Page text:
Beach closures due to polluted Narragansett Bay water is harming Warwick’s summertime economy, said Mayor Scott Avedesian and several state legislators at a Save The Bay press event at Oakland Beach today. But don’t take their word for it, I asked the people who actually come here and spend money:
Chris Cifelli is the general manager of the Iggy’s, the West Bay’s best-known clam shack that abuts Oakland Beach. He wouldn’t go on camera but he told me beach closures have a significant affect on business. “There’s no doubt. People don’t come if the beach is closed.”
He said they still get a healthy lunch and dinner crowd “but in the afternoon, when people stop in after going to the beach, we don’t have that anymore.”
Beach closures due to heavy loads of sewer and road runoff have become commonplace in the West Bay. Warwick beaches dominate the list of most days closed due to pollution both this year and since the state began keeping records in 2000. City officials acknowledge Warwick has far too many failing suburban septic tanks.
The General Assembly this year, as in past years, failed to act on legislation that would require septic system upgrades for failing systems if and when the real estate is sold. There are more than 25,000 septic systems in Rhode Island that fail to prevent waste from leeching into groundwater and, by extension, Narragansett Bay.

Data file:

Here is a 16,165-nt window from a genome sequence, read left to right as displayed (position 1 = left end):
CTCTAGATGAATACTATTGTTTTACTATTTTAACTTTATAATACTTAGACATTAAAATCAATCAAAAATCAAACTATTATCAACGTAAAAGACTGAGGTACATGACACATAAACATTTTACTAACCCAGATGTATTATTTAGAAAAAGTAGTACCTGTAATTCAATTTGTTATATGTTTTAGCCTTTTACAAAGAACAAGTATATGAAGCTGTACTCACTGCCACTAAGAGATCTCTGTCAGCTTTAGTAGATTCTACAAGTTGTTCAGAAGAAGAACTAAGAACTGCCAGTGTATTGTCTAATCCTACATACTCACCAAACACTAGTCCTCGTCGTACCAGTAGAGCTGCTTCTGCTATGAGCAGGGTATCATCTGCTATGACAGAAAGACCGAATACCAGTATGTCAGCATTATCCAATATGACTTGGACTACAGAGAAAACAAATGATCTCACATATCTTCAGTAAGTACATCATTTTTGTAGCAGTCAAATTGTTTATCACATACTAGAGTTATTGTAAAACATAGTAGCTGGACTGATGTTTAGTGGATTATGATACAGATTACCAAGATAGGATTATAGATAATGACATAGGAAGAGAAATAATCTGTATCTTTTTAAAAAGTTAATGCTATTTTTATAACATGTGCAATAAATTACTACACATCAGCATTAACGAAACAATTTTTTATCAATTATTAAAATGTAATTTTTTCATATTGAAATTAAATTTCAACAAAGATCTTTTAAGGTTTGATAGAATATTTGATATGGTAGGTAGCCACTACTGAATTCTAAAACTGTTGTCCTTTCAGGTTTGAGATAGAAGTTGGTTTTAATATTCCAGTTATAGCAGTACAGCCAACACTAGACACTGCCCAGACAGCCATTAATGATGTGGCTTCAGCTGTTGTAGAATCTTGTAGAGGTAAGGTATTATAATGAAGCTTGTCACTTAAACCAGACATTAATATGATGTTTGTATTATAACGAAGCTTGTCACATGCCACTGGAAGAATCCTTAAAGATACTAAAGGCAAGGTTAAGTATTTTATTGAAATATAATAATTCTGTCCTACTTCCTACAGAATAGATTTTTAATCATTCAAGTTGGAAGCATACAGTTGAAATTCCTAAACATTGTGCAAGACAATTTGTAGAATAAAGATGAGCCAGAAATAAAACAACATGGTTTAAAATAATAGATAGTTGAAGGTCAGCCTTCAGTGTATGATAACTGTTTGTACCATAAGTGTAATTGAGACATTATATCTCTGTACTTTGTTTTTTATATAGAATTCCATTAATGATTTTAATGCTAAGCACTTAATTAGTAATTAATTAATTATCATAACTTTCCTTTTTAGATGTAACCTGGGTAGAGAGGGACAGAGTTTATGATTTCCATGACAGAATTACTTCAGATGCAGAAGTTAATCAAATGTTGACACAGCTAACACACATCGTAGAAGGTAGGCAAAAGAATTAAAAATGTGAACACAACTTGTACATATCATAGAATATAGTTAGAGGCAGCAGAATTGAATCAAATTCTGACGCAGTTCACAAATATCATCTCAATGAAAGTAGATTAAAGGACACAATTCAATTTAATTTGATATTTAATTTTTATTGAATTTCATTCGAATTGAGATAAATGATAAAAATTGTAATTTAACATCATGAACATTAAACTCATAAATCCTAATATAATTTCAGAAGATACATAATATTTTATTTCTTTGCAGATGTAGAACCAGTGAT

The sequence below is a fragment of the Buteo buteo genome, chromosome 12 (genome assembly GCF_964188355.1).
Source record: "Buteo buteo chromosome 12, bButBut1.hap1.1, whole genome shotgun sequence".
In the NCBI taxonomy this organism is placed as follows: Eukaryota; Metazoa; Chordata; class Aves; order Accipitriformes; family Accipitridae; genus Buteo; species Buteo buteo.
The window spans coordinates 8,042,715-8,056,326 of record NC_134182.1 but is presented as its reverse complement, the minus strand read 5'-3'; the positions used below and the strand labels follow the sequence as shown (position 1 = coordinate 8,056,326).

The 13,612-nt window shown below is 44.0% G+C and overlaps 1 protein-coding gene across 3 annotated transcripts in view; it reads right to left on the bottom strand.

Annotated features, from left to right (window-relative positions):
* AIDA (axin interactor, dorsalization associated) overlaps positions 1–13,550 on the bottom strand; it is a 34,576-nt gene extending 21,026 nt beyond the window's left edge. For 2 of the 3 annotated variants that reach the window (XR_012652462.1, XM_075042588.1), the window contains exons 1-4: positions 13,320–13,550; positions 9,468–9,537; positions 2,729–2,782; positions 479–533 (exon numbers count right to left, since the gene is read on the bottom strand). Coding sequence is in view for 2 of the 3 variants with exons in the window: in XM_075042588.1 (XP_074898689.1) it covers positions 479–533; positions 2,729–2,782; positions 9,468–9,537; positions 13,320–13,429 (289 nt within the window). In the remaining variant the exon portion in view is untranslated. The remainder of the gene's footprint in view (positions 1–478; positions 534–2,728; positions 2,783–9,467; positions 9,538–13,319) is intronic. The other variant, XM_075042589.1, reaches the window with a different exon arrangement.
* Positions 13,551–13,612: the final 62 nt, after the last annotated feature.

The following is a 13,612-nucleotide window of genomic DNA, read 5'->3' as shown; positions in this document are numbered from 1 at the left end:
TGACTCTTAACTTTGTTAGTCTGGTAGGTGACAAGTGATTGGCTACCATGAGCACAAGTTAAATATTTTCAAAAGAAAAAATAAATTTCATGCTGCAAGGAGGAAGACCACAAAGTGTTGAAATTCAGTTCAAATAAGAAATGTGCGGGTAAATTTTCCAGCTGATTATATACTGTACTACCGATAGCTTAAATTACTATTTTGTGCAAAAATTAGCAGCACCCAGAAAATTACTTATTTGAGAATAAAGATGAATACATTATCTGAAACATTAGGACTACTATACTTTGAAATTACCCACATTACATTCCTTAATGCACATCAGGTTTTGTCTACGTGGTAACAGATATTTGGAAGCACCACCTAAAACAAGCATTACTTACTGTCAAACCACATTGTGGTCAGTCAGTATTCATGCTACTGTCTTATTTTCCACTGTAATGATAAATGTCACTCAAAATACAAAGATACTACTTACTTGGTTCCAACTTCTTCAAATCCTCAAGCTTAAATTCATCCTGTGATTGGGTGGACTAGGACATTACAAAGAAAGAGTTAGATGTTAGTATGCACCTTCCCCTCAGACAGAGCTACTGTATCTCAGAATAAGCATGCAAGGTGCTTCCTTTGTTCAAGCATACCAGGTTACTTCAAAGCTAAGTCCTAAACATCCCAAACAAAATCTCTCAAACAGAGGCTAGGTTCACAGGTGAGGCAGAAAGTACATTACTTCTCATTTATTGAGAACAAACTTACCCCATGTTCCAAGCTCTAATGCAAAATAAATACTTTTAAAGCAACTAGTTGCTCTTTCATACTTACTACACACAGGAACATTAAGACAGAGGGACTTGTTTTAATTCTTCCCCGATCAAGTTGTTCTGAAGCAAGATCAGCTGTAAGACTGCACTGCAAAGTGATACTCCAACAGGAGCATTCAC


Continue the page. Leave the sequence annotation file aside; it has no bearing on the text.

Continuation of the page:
But this year beach closures are no longer an isolated issue in the upper areas of Narragansett Bay. Climate change is warming our water and causing more summertime moisture all alonf the East Coast; as a result the pollution problems of the warmer, shallower, upper parts of Narragansett Bay now belong to the lower Bay too.
Narragansett and Newport, two of the Ocean State’s most iconic beach towns whose reputations and economies are directly linked to the success of the summer crowd, have both experienced a record number of beach closures this summer.
Rep. Teresa Tanzi, Narragansett/South Kingstown, said the economic effect is bigger than just individual dollars not spent because of beach days missed.
“It’s a loss of confidence that people have in our reputation,” she said – those who vacationed in Rhode Island this year and missed a day of swimming at Bonnet Shores or Narragansett Town Beach might decide to go to Connecticut or Massachusetts beaches next year.
“It affects all of Rhode Island,” she said.
This loss of confidence certainly seems to be having an effect on Oakland Beach this year. It was a perfect beach day, and the water was deemed clean, but there was almost no one swimming.